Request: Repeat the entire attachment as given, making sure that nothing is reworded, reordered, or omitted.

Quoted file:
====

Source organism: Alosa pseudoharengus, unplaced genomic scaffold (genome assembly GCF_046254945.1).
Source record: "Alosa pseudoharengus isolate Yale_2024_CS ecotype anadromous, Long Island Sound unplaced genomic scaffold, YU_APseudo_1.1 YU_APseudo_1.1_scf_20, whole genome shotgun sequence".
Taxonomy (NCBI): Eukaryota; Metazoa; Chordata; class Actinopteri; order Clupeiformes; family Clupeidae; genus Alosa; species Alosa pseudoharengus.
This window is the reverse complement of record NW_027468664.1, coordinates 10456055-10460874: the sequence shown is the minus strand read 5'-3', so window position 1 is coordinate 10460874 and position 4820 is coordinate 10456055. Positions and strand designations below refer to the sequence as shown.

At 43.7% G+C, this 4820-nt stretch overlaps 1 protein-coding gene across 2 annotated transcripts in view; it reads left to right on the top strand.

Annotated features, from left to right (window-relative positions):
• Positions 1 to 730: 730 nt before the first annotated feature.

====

Source organism: Alosa pseudoharengus, unplaced genomic scaffold (genome assembly GCF_046254945.1).
Source record: "Alosa pseudoharengus isolate Yale_2024_CS ecotype anadromous, Long Island Sound unplaced genomic scaffold, YU_APseudo_1.1 YU_APseudo_1.1_scf_20, whole genome shotgun sequence".
Taxonomy (NCBI): Eukaryota; Metazoa; Chordata; class Actinopteri; order Clupeiformes; family Clupeidae; genus Alosa; species Alosa pseudoharengus.
This window is the reverse complement of record NW_027468664.1, coordinates 10456055-10460874: the sequence shown is the minus strand read 5'-3', so window position 1 is coordinate 10460874 and position 4820 is coordinate 10456055. Positions and strand designations below refer to the sequence as shown.

At 43.7% G+C, this 4820-nt stretch overlaps 1 protein-coding gene across 2 annotated transcripts in view; it reads left to right on the top strand.

Annotated features, from left to right (window-relative positions):
• Positions 1 to 730: 730 nt before the first annotated feature.